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Explained: What is the UN Human Rights Council, whose membership Russia may lose after the Bucha massacre?

The Human Rights Council is an inter-governmental body within the United Nations system, which is responsible for strengthening the promotion and protection of human rights around the world.

A general view during a session of the Human Rights Council at the United Nations in Geneva, Switzerland.

The United Nations General Assembly (UNGA) was scheduled to vote on Thursday (April 7) on a draft resolution to suspend Russia from the United Nations Human Rights Council as part of the global response to the alleged war crimes in Bucha, a town outside Kyiv, where more than 300 bodies of civilians have been found after the withdrawal of the Russian forces.

Human Rights Council

The Human Rights Council is an inter-governmental body within the United Nations system, which is responsible for strengthening the promotion and protection of human rights around the world. It also addresses and makes recommendations on situations of human rights violations, and can discuss all thematic human rights issues and situations.

Working of the Council

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The Human Rights Council replaced the former UN Commission on Human Rights. It was created by the UNGA on March 15, 2006, and the body met in its first session from June 19-30, 2006.

In 2007, the Council adopted an “institution-building package” to set up its procedures and mechanisms. Among these were the mechanism of Universal Periodic Review to assess the human rights situations in all UN Member States, the Advisory Committee that serves as the Council’s think tank providing it with expertise and advice on thematic human rights issues, and the Complaint Procedure, which allows individuals and organisations to bring human rights violations to the Council’s attention.

The Council also works with the UN Special Procedures established by the former Commission on Human Rights, consisting of special rapporteurs, special representatives, independent experts, and working groups that monitor, examine, advise and report on thematic issues or human rights situations in specific countries.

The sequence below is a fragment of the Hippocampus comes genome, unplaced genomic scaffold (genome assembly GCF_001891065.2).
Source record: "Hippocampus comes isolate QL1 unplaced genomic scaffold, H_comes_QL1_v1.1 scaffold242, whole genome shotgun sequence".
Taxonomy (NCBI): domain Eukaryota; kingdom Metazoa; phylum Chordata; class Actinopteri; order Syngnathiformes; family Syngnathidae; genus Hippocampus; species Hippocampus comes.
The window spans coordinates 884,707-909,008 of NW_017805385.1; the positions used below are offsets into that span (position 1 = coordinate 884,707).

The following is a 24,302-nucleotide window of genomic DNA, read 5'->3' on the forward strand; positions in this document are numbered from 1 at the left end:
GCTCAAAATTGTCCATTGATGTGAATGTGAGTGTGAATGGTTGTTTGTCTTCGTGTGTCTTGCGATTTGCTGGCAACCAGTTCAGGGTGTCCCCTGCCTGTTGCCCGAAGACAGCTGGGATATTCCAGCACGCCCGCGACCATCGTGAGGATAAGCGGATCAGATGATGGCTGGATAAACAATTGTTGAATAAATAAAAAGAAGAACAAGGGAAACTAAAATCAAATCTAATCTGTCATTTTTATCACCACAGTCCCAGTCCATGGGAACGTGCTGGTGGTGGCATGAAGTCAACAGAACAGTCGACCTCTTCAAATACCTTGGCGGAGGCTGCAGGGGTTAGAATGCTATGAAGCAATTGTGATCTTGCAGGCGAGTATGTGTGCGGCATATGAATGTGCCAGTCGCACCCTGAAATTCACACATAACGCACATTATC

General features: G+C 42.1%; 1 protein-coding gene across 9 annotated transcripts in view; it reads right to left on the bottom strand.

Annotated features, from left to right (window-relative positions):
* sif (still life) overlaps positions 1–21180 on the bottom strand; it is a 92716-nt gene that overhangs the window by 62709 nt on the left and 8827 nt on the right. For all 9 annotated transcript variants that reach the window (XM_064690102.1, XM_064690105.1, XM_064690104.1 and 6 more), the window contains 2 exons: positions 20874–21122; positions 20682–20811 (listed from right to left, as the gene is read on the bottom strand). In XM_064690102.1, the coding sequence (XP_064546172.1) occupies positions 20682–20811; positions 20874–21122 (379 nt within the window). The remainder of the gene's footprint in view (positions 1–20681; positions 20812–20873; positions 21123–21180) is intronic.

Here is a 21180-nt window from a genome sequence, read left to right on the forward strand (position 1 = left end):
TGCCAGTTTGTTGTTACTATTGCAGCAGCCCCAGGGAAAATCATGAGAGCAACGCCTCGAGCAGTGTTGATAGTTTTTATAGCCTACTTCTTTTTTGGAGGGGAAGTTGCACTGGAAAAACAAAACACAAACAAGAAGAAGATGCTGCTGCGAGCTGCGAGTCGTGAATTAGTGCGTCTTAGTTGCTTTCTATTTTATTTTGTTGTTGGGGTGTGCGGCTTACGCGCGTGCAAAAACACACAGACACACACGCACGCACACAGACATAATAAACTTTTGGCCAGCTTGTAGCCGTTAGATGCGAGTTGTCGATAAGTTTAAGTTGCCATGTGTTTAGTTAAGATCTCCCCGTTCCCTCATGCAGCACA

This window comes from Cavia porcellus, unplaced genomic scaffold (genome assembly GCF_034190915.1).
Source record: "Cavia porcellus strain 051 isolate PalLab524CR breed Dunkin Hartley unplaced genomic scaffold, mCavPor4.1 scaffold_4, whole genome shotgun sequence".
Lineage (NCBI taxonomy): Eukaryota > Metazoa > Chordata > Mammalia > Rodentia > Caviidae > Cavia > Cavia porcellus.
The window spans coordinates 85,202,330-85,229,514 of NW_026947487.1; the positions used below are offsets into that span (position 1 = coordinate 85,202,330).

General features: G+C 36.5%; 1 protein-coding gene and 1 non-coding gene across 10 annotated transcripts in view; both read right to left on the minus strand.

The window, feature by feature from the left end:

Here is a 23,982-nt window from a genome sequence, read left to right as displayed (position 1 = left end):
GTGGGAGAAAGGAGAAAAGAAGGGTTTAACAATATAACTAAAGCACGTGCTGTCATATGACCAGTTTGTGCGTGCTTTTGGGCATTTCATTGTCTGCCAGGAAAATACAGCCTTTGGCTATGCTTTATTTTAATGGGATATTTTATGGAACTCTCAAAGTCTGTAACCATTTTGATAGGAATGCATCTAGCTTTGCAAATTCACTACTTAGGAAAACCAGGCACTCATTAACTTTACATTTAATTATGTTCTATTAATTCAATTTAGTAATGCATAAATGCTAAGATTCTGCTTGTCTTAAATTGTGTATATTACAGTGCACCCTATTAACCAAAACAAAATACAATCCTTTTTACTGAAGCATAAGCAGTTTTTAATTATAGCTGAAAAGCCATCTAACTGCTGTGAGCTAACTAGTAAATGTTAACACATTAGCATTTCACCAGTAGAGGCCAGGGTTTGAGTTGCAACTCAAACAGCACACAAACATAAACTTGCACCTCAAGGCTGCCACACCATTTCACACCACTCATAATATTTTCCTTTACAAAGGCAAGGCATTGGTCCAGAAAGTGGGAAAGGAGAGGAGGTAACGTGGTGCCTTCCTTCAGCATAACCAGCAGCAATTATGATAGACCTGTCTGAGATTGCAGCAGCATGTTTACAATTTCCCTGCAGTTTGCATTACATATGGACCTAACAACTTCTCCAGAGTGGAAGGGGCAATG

Membership of the Council


The Council, which meets at the UN Office in Geneva, Switzerland, is made up of 47 UN Member States who are elected by majority vote through a direct and secret ballot at the UNGA. According to the Council’s website, the UNGA takes into account the candidate States’ contribution to the promotion and protection of human rights, as well as their voluntary pledges and commitments in this regard.

The membership of the Council is based on equitable geographical distribution. African and Asia-Pacific states have 13 seats each, Latin American and Caribbean states have 8 seats, Western European and other states 7 seats, and Eastern European states 6 seats.

The members serve for three years and are not eligible for immediate re-election after serving two consecutive terms.


“With membership on the Council comes a responsibility to uphold high human rights standards. This is a criteria insisted on by States themselves when they adopted resolution 60/251 in March 2006 to create the Human Rights Council,” says the Council.

It is this responsibility that Russia is alleged to have wilfully violated in Ukraine. Russia’s three-year term as member of the Council began on January 1, 2021.

Leadership of the Council

The Council has a five-person Bureau, consisting of a president and four vice-presidents, each representing one of the five regional groups. They serve for a year each, in accordance with the Council’s annual cycle.

The Human Rights Council President of the 16th Cycle (2022) is Federico Villegas, who is the Permanent Representative of Argentina to the UN and other international organisations in Geneva. He was elected president of the Human Rights Council for 2022 in December 2021.

Meetings of the Council


The Human Rights Council holds no fewer than three regular sessions a year, for a total of at least 10 weeks. These sessions take place in March (4 weeks), June (3 weeks) and September (3 weeks). The Council met in its latest (49th) regular session from February 28 to April 1, 2022

If a third of the Member states requests, the Council can decide at any time to hold a special session to address human rights violations and emergencies. Under the presidency of Nazhat S Khan of Fiji, the Council held a record five special sessions in 2021 — on Myanmar, the Occupied Palestinian Territory and Israel, Afghanistan, Sudan, and Ethiopia.


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First published on: 07-04-2022 at 14:27 IST
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